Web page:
This will be just a quick update on my portfolio. Basically, it has been rather uneventful.
I am still in a net cash holding position in relation to my stock holdings. For this month, I did not divest any of my stock holdings. Personally, I am pretty comfortable with my holdings.
- Robert Shiller: With stock valuations high, it’s time to reduce your holdings (read here)
The above table appeared in the 14 June 2017 Business Times. No matter what way I see it, the markets seem over-valued.
I have been doing some internal adjustment to my holdings:
- I topped up my SRS account.
- Transferred money from my CPF OA account to the CPF Special account.
- Bought Insurance: An Enhanced Incomeshield policy (Hospitalisation) and a Whole Life policy for my daughter. (A present from mom & dad, to her on Father’s Day)
I reckon the Whole Life policy is a ‘good to have’ insurance (kids don’t have term policies from what I have gathered). Whole Life policy is really not a necessity.
Somehow, the high valuations in the stock market seem to like this invisible ‘force field’ that make me reluctant to invest. Yes, I am sure there are bargains out there – but I always felt that the biggest bargains can be found when markets correct or crash.
In retrospect, some of the stocks which I previously studied have gone on to reach higher highs – Cheniere Energy, Chipotle Mexican Grill, Mastercard, Paypal, Straco Corporation Ltd, Heineken Malaysia Berhad, Sheng Siong…..and much more.
And I am sure a lot of investors (who did not invest) would be bemoaning about the missed chance in investing in AEM and Best World. These would give any portfolio an outsize gain, given their outstanding share performance in recent times.
No point looking backward, opportunities would come again.
My stock portfolio is basically status quo.
So now it is down to 7 stock holdings. Back in March 2016, I had 14 stock holdings (read here). Quite a number of these stocks have been delisted.
The above percentage gain/loss did not take into consideration the dividends received.
However, as stated in my earlier posts: I have been on a mission to try to increase my war-chest. Namely the cash proportion in my portfolio. Note: I do not consider the value of my HDB flat in my net worth calculation. And my wife and I hold separate accounts (so basically it is only my personal net worth).
One thing about having a blog or a diary is that it kind of instil within me a sort of discipline. Yes, I don’t recall all that I have written. However, for those thoughts which I remembered, I do try to follow. It has been pretty consistent.
Yes, there are times when my fingers are itching to pull the trigger to purchase stocks – especially those growth momentum type of stocks – always in the news, and seems to be reaching new high every other day. It is sooooo… easy to just buy stocks. However, I will always remember the posts I did about the high valuations of the stock markets, short term irrational volatility of stock prices and the need to increase my war-chest.
Also, there are many great companies out there whose stocks have been overvalued for a long time. Frankly, my war-chest is just not big enough if there was a ‘sale’.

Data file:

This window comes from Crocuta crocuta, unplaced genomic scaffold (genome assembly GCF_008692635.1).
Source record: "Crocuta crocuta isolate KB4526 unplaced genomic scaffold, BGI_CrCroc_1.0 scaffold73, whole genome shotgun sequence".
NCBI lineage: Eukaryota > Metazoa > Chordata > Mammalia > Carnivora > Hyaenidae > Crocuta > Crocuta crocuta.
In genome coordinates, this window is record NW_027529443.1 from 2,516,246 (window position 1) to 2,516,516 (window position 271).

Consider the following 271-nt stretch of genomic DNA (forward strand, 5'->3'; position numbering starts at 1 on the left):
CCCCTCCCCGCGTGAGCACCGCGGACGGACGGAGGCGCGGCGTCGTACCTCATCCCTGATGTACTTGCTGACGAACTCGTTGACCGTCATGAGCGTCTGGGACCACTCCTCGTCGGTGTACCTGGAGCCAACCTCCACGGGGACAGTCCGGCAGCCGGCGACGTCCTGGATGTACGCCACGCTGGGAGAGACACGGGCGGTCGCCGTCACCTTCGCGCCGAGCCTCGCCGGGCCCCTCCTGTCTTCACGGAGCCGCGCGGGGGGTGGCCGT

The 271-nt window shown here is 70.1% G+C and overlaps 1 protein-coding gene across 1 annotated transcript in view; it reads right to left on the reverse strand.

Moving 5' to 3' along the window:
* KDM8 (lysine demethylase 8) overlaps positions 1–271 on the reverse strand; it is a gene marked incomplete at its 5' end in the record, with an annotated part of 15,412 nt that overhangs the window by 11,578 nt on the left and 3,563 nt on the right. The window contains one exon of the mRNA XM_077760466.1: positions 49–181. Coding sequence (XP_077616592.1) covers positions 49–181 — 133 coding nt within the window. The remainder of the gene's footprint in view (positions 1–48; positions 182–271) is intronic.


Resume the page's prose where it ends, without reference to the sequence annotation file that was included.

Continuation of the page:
Back in Nov 2015, the cash proportion in my portfolio is a pathetic 7%. Perhaps the 2 charts below can illustrate how much the cash proportion has increased from then till now.
Cash proportion has increased from a mere 7% to 33%. This could be attributed to the divestment of some of the fundamentally weaker stocks, delisting of some stocks and divestment from the P2P loans and Invoice financing.
To me, the cash and stock proportions are the 2 main variables in my net worth pie chart. The rest (namely CPF, Insurance cash value and P2P loans, Invoice financing, unit trusts) either don’t fluctuate much or don’t have much weightage.
I don’t invest the money in my CPF account. I reckon the interest received from CPF holdings are safe and good enough for me. However, I do occasionally use the cash in the SRS account to invest in stocks.
Actually looking at the above chart is a bit misleading, as the overall value of my net worth has increased (since 2015) – in absolute terms.
My current war-chest amount is reaching close to 3 times my initial target for it (in absolute terms), or approximately 6.5 times the value of the war-chest in Nov 2015.
Not only did the proportion of my Cash/SRS increased, the overall net worth also increased. And oh yeah, in general, the stock portfolio performed well from Nov 2015 through 2016 to now, and of course, there is incremental cash infusion from my full-time job salary. So the reduction in stock value proportionally is lesser than the increase in war-chest.
By the way, I do not intend to divest/liquidate all my stock holdings. I intend to hold on to most of these stocks even in the event of a market crash (probably add on if prices drop to my target prices). Yup, I am always invested.
My passive income has decreased in comparison to the amount received in 2016, due to the reduction in my holdings in stocks and P2P loans / Invoice financing.
Nevertheless, the Passive Income amount has increased in relation to the amount received in 2015.
That’s it for now. 🙂